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Re: cost and actual time

From: Manfred Koizar <mkoi-pg(at)aon(dot)at>
To: Chantal Ackermann <chantal(dot)ackermann(at)biomax(dot)de>
Cc: Josh Berkus <josh(at)agliodbs(dot)com>,pgsql-performance(at)postgresql(dot)org, tgl(at)sss(dot)pgh(dot)pa(dot)us
Subject: Re: cost and actual time
Date: 2003-02-18 17:31:48
Message-ID: ajo45v4o0op0f3qnqh1le2rs79008fqp5u@4ax.com (view raw or flat)
Thread:
Lists: pgsql-performance
On Tue, 18 Feb 2003 11:28:40 +0100, Chantal Ackermann
<chantal(dot)ackermann(at)biomax(dot)de> wrote:
>1. the old query, leaving out the table gene and setting 
>gene_occurrences.gene_id to a certain gene_id, or the function 
>get_gene_id, respectively. (This is the query you suggested, Manfred.)

This was Tom's suggestion.  I might have ended up there in a day or
two :-)

>What takes up most of the runtime the Nested Loop (for the join of 
>disease and disease_occurrences, or rather for joining both occurrences 
>tables? I'm not sure which rows belong together in the explain output).

... for joining both occurrences:  The "-> Nested Loop" takes two
tables (the "-> Index Scans") as input and produces one table as
output which is again used as input for the "-> Hash Join" above it.

>2. The new query, same changes (gene left out, subselect replaced with 
>get_gene_id):
>
>EXPLAIN ANALYZE
>   SELECT disease.disease_name, count(disease.disease_name) AS cnt
>   FROM
>     ((SELECT gene_occurrences.sentence_id
>         FROM gene_occurrences
>           WHERE gene_occurrences.gene_id=get_gene_id('csf')) AS tmp
>       JOIN disease_occurrences USING (sentence_id)) as tmp2
>     NATURAL JOIN disease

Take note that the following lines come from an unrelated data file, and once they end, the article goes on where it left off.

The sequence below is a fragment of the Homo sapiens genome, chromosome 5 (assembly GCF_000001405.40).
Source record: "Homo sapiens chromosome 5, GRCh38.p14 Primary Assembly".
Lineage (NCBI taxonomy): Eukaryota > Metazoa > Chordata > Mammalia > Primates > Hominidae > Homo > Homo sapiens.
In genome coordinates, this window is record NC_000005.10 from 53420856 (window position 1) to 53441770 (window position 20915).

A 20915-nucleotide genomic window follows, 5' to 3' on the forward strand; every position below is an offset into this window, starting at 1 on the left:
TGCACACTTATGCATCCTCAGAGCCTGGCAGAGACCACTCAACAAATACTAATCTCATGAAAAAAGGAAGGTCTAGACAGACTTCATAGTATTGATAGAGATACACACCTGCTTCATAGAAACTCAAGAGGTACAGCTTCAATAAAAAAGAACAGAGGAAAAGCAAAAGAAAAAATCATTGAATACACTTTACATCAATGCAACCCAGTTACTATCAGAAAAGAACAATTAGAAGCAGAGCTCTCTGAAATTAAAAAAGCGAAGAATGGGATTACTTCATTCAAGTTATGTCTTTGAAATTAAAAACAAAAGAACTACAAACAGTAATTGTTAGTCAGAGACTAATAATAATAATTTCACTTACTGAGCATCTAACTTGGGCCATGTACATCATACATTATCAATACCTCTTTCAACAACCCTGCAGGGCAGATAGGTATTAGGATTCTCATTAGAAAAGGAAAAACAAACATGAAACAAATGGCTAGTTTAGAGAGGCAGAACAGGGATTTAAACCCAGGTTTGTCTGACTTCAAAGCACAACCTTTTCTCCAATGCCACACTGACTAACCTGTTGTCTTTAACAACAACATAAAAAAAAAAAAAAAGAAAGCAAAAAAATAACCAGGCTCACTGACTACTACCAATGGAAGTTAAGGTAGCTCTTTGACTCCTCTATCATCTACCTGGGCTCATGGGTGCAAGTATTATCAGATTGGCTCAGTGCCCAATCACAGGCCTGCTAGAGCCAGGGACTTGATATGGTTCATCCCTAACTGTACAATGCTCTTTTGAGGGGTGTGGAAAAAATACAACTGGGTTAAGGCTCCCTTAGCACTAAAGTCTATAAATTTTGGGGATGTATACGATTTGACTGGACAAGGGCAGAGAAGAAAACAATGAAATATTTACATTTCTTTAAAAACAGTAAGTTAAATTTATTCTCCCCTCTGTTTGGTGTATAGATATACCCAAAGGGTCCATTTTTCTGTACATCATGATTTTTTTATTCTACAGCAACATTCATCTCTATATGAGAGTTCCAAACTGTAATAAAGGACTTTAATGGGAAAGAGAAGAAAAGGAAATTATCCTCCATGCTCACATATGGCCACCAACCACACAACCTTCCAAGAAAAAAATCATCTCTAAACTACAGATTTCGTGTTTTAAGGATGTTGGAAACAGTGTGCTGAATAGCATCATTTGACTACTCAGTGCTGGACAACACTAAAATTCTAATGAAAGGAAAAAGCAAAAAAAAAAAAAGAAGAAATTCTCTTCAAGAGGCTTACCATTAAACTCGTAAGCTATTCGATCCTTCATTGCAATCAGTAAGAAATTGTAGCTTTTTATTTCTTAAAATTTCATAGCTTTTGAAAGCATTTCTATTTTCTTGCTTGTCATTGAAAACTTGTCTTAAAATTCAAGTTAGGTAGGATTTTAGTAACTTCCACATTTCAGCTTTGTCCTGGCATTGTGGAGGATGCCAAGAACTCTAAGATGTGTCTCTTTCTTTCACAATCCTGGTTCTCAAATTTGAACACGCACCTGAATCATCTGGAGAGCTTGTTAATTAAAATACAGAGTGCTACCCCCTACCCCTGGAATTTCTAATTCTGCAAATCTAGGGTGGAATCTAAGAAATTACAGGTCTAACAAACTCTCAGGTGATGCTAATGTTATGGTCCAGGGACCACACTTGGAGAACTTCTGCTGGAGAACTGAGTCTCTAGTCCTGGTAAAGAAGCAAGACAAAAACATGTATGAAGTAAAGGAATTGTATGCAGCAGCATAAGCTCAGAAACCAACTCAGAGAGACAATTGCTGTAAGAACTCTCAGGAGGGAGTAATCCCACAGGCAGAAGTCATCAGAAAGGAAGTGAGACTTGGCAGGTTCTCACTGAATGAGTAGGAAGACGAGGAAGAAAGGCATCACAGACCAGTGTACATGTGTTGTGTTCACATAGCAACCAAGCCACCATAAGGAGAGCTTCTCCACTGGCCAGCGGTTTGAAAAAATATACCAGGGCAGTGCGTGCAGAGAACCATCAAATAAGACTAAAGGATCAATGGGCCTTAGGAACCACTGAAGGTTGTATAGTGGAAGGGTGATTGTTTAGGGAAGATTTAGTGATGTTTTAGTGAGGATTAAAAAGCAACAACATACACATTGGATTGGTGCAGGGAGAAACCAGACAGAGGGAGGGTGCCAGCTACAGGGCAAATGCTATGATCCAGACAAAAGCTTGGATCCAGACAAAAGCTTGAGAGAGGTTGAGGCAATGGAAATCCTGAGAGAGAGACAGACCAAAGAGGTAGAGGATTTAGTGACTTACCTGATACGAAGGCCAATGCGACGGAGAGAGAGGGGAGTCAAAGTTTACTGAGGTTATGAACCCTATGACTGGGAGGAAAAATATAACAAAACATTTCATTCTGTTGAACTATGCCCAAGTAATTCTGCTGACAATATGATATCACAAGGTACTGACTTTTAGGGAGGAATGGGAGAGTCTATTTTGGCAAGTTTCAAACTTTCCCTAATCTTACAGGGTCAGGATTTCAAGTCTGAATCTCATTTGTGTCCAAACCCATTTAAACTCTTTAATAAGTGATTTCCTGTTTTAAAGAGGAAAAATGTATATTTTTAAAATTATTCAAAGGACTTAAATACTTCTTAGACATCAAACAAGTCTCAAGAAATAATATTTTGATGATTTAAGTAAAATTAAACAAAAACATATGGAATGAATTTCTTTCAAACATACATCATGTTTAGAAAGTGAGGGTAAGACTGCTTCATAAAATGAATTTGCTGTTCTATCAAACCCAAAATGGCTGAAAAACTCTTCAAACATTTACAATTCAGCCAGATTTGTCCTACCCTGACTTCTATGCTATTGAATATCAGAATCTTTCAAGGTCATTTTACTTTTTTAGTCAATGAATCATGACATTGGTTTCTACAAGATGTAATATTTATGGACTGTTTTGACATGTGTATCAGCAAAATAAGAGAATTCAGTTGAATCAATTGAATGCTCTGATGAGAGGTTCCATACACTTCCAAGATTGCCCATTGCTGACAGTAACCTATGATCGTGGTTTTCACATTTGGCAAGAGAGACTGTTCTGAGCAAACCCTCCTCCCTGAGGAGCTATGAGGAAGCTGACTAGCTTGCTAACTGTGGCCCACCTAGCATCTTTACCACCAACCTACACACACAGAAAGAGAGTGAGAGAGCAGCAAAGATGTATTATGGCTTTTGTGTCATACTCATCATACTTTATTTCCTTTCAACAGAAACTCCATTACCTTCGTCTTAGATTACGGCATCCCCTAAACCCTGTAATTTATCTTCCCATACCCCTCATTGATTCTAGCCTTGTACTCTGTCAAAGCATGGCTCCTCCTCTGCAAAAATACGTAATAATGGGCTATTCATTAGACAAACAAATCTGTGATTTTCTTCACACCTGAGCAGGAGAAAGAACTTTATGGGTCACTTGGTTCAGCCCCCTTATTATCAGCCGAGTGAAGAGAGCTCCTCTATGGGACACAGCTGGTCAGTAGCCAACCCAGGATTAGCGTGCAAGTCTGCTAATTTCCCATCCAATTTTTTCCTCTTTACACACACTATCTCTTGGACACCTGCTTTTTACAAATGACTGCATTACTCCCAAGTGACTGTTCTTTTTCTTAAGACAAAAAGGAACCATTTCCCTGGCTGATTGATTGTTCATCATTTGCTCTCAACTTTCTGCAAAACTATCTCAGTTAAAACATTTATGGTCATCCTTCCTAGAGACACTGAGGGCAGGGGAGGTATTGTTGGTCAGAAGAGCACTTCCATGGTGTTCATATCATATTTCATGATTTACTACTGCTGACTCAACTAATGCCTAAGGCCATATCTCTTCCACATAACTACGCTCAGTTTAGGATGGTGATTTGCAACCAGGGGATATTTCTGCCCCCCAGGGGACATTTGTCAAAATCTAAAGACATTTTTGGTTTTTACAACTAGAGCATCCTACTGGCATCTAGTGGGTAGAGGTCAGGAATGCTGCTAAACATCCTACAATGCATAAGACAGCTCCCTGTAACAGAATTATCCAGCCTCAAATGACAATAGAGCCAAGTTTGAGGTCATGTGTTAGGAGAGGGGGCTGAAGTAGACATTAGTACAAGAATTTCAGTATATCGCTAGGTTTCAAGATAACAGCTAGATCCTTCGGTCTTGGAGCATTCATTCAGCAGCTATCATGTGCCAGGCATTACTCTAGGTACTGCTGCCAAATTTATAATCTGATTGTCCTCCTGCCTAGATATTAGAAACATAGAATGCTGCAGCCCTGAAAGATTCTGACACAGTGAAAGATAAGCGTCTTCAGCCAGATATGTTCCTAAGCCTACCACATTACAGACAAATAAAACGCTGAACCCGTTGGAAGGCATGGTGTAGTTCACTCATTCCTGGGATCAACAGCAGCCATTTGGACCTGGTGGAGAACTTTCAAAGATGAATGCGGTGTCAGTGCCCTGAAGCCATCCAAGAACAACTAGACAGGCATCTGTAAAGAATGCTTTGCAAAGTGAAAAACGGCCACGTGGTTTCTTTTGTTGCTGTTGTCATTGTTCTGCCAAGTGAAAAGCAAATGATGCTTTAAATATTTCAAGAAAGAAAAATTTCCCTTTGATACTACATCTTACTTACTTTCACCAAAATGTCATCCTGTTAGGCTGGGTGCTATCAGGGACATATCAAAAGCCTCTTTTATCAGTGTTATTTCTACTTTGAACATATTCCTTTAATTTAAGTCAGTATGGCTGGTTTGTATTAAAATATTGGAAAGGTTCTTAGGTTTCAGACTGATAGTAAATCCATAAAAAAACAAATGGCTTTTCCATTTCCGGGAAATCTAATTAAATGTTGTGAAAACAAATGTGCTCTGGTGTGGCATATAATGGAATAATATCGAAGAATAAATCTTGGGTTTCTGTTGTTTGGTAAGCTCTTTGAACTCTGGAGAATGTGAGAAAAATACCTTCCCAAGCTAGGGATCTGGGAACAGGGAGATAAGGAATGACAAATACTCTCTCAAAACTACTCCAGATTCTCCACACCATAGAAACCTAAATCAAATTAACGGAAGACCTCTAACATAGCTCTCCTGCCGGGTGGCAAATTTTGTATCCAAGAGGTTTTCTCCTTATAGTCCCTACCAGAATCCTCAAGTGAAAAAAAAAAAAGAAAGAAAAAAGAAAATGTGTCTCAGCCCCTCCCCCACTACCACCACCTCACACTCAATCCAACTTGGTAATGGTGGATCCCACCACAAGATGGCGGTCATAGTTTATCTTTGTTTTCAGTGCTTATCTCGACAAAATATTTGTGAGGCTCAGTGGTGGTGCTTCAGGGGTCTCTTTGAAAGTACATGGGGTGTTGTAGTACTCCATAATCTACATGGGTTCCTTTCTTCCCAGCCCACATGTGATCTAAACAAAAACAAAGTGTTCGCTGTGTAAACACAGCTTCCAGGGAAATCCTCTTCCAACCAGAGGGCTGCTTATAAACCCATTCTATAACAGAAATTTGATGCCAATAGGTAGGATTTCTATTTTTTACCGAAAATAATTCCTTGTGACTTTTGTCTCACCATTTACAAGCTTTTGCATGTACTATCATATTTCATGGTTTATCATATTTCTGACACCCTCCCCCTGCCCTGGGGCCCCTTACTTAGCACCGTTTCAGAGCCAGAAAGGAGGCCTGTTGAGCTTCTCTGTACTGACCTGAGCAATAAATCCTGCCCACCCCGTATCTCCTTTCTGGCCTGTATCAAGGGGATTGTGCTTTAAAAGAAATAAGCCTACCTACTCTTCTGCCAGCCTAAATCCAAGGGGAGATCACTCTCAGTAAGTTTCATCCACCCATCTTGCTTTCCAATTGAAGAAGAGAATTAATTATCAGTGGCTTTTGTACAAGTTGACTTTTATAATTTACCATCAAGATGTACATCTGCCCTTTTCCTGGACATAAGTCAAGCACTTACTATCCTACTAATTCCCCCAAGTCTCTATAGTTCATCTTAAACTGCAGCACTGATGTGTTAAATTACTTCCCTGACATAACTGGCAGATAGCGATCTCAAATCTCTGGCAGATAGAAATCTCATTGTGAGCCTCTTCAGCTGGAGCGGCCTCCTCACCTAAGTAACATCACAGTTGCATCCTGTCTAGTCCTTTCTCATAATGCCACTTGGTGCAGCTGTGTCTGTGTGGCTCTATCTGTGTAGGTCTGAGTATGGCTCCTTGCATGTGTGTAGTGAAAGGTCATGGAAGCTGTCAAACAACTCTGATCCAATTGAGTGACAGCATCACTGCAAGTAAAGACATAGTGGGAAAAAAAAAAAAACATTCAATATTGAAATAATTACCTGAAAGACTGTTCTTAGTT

>GROUP BY disease.disease_name
>ORDER BY cnt DESC;

There is no DISTINCT here.  This is equvalent to your first query, iff
the following unique constraints are true:
	(gene_id, sentence_id) in gene_occurrences
	(disease_id, sentence_id) in disease_occurrences
	(disease_id) in disease

If they are, you don't need a sub-select (unless I'm missing
something, please double-check):

EXPLAIN ANALYZE
   SELECT disease.disease_name, count(*) AS cnt
     FROM disease, gene_occurrences, disease_occurrences
    WHERE gene_occurrences.sentence_id=disease_occurrences.sentence_id
      AND gene_occurrences.gene_id=get_gene_id('igm')
      AND disease.disease_id=disease_occurrences.disease_id
    GROUP BY tmp.disease_name
    ORDER BY cnt DESC;

Anyway, your problem boils down to

EXPLAIN ANALYZE
	SELECT d.disease_id, d.sentence_id
	  FROM gene_occurrences g, disease_occurrences d
	 WHERE g.sentence_id = d.sentence_id
	   AND g.gene_id = 'some constant value';

Play with enable_xxxx to find out which join method provides the best
performance for various gene_ids.  Then we can start to fiddle with
run-time parameters to help the optimizer choose the right plan.

>Most of the runtime is used up by the index scan to join the occurrences 
>tables [...]
>
>At the moment my settings concering the query planner are:
>
>effective_cache_size = 80000    # typically 8KB each, default 1000
>random_page_cost = 1.5          # units are one sequential page fetch cost

Usually you set a low random_page_cost value (the default is 4) if you
want to favour index scans where the optimizer tends to use sequential
scans.  Was this your intention?

>cpu_tuple_cost = 0.01           # (same), default 0.01
>cpu_index_tuple_cost = 0.00001  # (same), default 0.001
>cpu_operator_cost = 0.005       # (same), default 0.0025

Just out of curiosity:  Are these settings based on prior experience?

Servus
 Manfred

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Subject: Re: Questions about indexes?
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